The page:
There’s an Orthodox prayer, possibly also for Catholics: “O Christ, the true Light, which illumens and sanctifies all men who come into the world . . .” All men, all of mankind.

              1. MikeNY

                “Unjust law” you say. Cui malo?

                No one can give a credible answer to that question. No one is forcing a straight person to get married to a gay person. No one is outlawing marriage between heterosexuals. The only ‘right’ that is being infringed is the right to carry one’s own personal bigotry into public office.

                1. juliania

                  Cui malo, indeed. I am not a lawyer, but I do think there are unjust laws perpetrated by judicial bodies whose interests are not the interests of the community at large. This country is ruled by such at present.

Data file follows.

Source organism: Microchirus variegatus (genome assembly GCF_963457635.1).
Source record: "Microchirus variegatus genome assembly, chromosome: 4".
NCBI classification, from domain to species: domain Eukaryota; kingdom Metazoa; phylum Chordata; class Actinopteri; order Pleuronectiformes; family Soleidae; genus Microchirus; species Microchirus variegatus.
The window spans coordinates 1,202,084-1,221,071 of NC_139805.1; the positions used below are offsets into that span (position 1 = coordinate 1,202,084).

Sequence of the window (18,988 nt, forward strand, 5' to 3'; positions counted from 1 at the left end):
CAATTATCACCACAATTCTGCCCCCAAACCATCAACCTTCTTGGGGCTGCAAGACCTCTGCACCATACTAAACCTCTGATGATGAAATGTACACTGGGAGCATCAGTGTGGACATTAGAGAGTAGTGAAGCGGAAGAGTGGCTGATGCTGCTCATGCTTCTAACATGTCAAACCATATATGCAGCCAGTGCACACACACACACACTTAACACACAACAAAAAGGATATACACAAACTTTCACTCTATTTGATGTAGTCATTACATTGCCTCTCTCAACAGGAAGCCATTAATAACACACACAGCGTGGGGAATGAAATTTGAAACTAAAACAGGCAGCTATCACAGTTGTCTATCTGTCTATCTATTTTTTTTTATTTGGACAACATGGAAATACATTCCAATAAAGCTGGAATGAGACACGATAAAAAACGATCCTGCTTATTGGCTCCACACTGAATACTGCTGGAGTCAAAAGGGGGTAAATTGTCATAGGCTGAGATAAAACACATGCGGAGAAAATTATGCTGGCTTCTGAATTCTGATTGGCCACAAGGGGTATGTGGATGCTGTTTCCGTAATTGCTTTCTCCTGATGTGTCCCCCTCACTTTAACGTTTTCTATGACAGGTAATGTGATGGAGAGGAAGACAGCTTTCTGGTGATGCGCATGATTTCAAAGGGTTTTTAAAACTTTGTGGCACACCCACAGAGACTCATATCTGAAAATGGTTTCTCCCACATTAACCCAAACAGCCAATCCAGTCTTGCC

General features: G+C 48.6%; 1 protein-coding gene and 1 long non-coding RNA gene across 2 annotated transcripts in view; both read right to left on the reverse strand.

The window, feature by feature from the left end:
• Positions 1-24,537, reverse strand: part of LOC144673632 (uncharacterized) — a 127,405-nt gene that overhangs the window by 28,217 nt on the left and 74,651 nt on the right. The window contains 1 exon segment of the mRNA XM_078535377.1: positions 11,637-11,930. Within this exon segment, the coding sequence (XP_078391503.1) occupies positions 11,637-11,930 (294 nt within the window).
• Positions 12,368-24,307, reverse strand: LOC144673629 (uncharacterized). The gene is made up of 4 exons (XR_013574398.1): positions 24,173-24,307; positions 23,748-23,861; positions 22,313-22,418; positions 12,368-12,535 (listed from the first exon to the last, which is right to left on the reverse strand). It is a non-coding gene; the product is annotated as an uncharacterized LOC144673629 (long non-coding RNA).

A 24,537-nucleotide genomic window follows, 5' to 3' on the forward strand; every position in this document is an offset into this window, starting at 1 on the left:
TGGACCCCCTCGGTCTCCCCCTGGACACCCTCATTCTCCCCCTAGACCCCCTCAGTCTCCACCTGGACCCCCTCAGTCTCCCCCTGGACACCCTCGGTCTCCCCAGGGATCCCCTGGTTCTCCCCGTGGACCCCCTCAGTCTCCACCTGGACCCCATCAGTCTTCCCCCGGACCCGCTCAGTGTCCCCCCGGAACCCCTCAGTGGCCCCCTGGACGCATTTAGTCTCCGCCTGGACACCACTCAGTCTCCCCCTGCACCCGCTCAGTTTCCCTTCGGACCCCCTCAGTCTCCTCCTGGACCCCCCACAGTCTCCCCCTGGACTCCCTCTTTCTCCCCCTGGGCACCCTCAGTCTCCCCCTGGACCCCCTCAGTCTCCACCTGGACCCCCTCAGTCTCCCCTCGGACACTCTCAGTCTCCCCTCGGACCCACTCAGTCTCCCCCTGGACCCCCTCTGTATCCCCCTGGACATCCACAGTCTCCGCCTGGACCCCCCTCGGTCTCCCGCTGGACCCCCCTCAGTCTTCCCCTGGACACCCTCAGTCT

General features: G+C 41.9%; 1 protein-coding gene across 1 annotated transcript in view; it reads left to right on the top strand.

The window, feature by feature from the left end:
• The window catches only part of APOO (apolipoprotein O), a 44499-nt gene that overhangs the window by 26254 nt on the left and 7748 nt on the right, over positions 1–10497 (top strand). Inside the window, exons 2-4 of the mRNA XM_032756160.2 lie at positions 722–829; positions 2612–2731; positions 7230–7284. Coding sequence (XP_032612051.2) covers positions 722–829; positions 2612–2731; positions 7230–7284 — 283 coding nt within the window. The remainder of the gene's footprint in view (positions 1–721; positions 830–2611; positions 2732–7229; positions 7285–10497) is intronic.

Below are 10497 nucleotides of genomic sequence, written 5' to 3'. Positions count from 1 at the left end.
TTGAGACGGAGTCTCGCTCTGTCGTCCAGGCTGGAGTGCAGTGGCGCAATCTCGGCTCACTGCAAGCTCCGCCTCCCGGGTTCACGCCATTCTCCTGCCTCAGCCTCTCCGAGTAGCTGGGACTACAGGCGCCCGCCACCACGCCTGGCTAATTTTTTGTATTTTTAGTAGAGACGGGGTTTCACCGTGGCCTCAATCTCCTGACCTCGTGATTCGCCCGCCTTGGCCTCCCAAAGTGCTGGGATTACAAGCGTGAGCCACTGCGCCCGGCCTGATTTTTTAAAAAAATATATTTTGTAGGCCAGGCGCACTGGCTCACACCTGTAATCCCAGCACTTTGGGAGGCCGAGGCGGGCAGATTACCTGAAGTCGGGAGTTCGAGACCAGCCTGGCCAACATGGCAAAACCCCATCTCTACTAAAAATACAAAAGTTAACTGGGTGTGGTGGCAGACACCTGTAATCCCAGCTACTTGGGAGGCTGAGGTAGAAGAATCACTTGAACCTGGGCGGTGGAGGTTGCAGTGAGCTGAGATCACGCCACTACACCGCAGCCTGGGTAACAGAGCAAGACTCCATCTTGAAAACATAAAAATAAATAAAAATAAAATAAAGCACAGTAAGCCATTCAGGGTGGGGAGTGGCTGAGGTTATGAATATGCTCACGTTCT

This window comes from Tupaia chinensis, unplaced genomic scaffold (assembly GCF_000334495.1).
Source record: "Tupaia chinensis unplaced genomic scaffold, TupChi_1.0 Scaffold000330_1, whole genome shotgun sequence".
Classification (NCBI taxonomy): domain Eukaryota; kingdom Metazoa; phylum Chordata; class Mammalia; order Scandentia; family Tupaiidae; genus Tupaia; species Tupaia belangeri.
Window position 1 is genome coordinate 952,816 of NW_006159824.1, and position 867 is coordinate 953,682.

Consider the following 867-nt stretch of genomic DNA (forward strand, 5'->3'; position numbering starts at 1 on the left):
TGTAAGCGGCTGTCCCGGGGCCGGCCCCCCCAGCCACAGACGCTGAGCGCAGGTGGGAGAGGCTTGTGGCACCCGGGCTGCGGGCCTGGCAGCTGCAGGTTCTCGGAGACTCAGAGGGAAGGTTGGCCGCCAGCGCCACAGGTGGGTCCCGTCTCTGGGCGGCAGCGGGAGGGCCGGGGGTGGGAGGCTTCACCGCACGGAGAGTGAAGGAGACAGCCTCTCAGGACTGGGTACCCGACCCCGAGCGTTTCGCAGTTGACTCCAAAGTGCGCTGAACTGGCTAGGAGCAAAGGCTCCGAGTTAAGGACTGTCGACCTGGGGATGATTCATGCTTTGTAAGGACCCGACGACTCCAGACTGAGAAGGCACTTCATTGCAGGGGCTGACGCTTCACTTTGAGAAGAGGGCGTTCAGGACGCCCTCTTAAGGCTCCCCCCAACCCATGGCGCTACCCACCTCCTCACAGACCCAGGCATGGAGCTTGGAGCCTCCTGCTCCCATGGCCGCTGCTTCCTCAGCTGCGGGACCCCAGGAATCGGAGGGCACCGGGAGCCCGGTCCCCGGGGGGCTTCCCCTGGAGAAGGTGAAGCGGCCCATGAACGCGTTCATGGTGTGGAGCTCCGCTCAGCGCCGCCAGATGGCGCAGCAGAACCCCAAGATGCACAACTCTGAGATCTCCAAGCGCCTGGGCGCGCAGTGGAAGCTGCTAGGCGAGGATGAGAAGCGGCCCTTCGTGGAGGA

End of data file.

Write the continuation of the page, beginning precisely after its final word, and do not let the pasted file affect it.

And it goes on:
It is not a matter of rights, but rather a matter of conviction. The state deals in rights; the individual beliefs. Sometimes, as in this instance, the two come head to head, or rather, face to face. To me, it’s a classic confrontation that doesn’t need negative rhetoric about either set of values.

                  Who is harmed when an individual voices his or her beliefs and goes to jail for doing so? The rest of us pay attention; we assess the situation. There might be aspects of the confrontation we have overlooked. That is what taking a stand and setting an example should mean.

                  I’ll merely conclude by saying, Mike, that your final phrases don’t do justice to the actual situation. (There’s that word again.)

                  1. Yves Smith Post author

                    I’m sorry, public officials do not have the right to pick and choose. Davis swore an oath of office, and she may have sworn it on the Bible. If she doesn’t like marrying gays, she should quit. This is not difficult and I fail to understand how anyone can defend her actions.